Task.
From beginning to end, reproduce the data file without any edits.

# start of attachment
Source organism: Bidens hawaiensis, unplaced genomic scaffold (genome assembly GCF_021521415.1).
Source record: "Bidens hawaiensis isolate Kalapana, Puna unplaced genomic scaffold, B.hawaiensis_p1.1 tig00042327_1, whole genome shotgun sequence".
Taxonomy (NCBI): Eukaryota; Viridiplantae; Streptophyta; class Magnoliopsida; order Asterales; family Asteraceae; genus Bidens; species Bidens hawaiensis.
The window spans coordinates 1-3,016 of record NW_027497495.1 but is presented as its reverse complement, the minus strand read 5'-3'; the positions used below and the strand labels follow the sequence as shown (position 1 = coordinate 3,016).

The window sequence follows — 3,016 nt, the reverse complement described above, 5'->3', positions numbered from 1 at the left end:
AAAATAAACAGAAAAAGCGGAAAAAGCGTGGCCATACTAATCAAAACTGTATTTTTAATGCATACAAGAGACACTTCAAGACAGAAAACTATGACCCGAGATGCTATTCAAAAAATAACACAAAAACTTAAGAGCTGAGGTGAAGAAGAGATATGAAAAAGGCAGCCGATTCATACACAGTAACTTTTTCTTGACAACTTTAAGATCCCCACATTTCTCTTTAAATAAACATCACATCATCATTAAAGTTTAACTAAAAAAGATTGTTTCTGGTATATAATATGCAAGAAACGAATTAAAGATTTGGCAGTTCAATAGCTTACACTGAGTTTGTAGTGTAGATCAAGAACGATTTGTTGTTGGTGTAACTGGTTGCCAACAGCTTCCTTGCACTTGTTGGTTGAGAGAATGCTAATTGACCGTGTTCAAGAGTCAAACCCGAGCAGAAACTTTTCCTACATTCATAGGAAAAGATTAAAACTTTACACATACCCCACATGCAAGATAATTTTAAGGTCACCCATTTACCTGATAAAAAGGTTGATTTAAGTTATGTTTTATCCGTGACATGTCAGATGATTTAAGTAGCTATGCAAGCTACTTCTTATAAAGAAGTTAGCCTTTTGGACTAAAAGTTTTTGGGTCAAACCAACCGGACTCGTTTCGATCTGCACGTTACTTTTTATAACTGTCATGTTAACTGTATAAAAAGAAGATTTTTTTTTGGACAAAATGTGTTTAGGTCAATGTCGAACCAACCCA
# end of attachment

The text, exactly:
Source organism: Bidens hawaiensis, unplaced genomic scaffold (genome assembly GCF_021521415.1).
Source record: "Bidens hawaiensis isolate Kalapana, Puna unplaced genomic scaffold, B.hawaiensis_p1.1 tig00042327_1, whole genome shotgun sequence".
Taxonomy (NCBI): Eukaryota; Viridiplantae; Streptophyta; class Magnoliopsida; order Asterales; family Asteraceae; genus Bidens; species Bidens hawaiensis.
The window spans coordinates 1-3,016 of record NW_027497495.1 but is presented as its reverse complement, the minus strand read 5'-3'; the positions used below and the strand labels follow the sequence as shown (position 1 = coordinate 3,016).

The window sequence follows — 3,016 nt, the reverse complement described above, 5'->3', positions numbered from 1 at the left end:
AAAATAAACAGAAAAAGCGGAAAAAGCGTGGCCATACTAATCAAAACTGTATTTTTAATGCATACAAGAGACACTTCAAGACAGAAAACTATGACCCGAGATGCTATTCAAAAAATAACACAAAAACTTAAGAGCTGAGGTGAAGAAGAGATATGAAAAAGGCAGCCGATTCATACACAGTAACTTTTTCTTGACAACTTTAAGATCCCCACATTTCTCTTTAAATAAACATCACATCATCATTAAAGTTTAACTAAAAAAGATTGTTTCTGGTATATAATATGCAAGAAACGAATTAAAGATTTGGCAGTTCAATAGCTTACACTGAGTTTGTAGTGTAGATCAAGAACGATTTGTTGTTGGTGTAACTGGTTGCCAACAGCTTCCTTGCACTTGTTGGTTGAGAGAATGCTAATTGACCGTGTTCAAGAGTCAAACCCGAGCAGAAACTTTTCCTACATTCATAGGAAAAGATTAAAACTTTACACATACCCCACATGCAAGATAATTTTAAGGTCACCCATTTACCTGATAAAAAGGTTGATTTAAGTTATGTTTTATCCGTGACATGTCAGATGATTTAAGTAGCTATGCAAGCTACTTCTTATAAAGAAGTTAGCCTTTTGGACTAAAAGTTTTTGGGTCAAACCAACCGGACTCGTTTCGATCTGCACGTTACTTTTTATAACTGTCATGTTAACTGTATAAAAAGAAGATTTTTTTTTGGACAAAATGTGTTTAGGTCAATGTCGAACCAACCCA